Vulkan Turns Two Years Old, What Do You Hope For Next?
Written by Michael Larabel in Vulkan on 24 February 2018 at 03:48 AM EST. 22 Comments
This last week marked two years since the debut of Vulkan 1.0, you can see our our original launch article. My overworked memory missed realizing it by a few days, but it's been a pretty miraculous two years for this high-performance graphics and compute API.

In the two years that Vulkan 1.0 has been around we have seen drivers for all major platforms, not one but two open-source AMD Vulkan Linux drivers (AMDVLK and RADV), the rapid rate of ascent for the RADV and Vulkan drivers have shown how much lighter the driver implementations are than OpenGL drivers, these open-source drivers have kept up-to-date with minor specification revisions, OpenGL SPIR-V/Vulkan interoperability was introduced last year, and more game developers continue making use of Vulkan.

Also, we have seen Feral Interactive focus now on bringing their new games to Linux using Vulkan (in fact, Vulkan exclusives now) and the open-source community around Vulkan has been thriving. In fact, on GitHub is now around 1,800 projects referencing Vulkan while just 94 mention D3D12 or 38 as "Direct3D 12." On the Windows side there have been a few prominent Vulkan titles like DOOM and Wolfenstein. But sadly not as many Vulkan games as I would have hoped for now two years in, especially for cross-platform games.

Making it challenging as well is that many of the current games utilizing Vulkan aren't seeing significant performance benefits compared to their OpenGL code-paths since the engines/renderers aren't yet fully designed for making use of a low-level graphics API. We have been seeing more work in this direction and the Vulkan vs. Linux OpenGL performance improving as well as the increasing maturity of the Vulkan drivers.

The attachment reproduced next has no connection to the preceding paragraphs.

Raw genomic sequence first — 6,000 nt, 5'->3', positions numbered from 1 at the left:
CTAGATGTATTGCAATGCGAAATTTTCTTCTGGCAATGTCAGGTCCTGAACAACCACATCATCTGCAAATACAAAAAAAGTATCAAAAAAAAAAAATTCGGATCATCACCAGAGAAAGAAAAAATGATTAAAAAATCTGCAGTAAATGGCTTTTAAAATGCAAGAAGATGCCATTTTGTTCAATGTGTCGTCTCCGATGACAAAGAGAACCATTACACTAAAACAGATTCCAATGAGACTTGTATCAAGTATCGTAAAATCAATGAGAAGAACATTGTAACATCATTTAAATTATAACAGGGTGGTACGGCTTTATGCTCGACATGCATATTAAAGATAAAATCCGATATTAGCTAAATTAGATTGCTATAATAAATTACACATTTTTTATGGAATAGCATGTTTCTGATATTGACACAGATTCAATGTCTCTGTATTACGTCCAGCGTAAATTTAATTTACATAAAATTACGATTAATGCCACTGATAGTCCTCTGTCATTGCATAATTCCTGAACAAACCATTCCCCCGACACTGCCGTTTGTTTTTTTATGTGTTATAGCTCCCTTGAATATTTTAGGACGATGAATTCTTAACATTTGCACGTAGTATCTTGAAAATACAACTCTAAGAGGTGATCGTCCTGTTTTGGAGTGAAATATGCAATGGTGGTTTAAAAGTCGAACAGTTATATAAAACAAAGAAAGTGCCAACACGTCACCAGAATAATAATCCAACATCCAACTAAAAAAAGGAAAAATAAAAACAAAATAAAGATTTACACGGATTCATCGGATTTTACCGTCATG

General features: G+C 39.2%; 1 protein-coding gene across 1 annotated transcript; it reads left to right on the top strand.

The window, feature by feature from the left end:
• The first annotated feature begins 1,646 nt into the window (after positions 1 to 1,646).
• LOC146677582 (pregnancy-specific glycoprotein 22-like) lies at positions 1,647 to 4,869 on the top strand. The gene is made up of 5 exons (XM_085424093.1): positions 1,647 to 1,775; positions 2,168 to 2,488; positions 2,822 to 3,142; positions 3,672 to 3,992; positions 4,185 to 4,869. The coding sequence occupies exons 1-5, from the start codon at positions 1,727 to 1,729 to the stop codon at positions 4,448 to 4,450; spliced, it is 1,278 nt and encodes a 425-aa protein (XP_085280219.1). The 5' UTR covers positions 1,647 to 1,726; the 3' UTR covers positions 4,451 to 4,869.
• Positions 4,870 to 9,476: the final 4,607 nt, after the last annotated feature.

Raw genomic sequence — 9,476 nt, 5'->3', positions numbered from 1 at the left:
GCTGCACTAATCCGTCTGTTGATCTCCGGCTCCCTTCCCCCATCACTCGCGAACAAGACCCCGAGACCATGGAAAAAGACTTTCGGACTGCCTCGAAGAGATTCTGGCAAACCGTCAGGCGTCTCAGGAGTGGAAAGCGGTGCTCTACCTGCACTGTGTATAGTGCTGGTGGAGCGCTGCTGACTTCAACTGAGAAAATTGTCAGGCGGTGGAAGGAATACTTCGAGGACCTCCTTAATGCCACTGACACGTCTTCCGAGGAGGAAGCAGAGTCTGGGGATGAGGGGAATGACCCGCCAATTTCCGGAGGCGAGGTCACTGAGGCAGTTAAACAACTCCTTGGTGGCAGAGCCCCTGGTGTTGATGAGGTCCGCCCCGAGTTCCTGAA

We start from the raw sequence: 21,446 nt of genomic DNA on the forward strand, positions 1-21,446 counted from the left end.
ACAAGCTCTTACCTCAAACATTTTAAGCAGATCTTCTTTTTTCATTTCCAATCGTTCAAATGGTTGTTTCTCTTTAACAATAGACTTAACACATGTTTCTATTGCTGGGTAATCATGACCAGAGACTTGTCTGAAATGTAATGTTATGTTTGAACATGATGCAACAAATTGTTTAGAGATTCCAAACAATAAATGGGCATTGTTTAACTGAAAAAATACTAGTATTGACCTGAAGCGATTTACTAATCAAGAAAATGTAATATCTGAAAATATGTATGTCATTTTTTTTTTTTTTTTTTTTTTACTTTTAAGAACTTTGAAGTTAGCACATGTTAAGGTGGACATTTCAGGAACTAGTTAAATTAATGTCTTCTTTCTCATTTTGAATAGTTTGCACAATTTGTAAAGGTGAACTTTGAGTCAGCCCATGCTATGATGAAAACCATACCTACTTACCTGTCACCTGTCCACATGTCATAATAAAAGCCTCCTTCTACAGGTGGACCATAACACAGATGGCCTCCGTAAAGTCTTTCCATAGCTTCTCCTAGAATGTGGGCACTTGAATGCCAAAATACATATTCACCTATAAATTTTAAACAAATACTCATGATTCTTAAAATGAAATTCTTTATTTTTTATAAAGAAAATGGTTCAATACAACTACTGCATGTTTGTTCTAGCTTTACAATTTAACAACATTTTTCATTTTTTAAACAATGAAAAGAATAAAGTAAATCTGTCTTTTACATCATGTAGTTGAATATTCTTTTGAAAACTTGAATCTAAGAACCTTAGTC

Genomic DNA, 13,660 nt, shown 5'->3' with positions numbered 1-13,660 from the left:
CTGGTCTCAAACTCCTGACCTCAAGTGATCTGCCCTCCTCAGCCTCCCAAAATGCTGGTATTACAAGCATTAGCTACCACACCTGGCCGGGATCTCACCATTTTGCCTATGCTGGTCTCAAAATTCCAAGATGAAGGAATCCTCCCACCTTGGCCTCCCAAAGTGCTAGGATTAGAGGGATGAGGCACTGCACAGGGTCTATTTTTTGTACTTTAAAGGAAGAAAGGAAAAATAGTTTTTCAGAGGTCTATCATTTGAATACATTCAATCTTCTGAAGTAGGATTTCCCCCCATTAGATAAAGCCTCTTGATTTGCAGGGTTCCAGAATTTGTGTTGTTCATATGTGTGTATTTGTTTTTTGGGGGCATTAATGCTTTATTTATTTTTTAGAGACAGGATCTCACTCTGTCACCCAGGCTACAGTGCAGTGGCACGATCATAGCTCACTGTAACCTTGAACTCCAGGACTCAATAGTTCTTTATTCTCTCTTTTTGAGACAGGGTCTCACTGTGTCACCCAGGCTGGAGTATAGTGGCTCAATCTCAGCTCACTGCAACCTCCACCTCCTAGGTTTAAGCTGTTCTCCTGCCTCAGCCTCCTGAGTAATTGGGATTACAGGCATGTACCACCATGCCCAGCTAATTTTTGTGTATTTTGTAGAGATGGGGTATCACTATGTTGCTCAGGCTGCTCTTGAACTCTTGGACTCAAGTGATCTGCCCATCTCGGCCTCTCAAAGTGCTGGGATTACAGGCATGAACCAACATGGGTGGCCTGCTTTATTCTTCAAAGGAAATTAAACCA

What do you think of Vulkan now two years since the public release? What do you want to see added to the API? What do you think they will introduce in their next major update? Has the Vulkan tooling to date been satisfactory? What about macOS support? More convergence between OpenCL and Vulkan for compute? Will 2018 finally be "the year of Vulkan gaming"? Share your thoughts with us this weekend in the forums.

About The Author
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Michael Larabel is the principal author of and founded the site in 2004 with a focus on enriching the Linux hardware experience. Michael has written more than 10,000 articles covering the state of Linux hardware support, Linux performance, graphics drivers, and other topics. Michael is also the lead developer of the Phoronix Test Suite, Phoromatic, and automated benchmarking software. He can be followed via Twitter or contacted via

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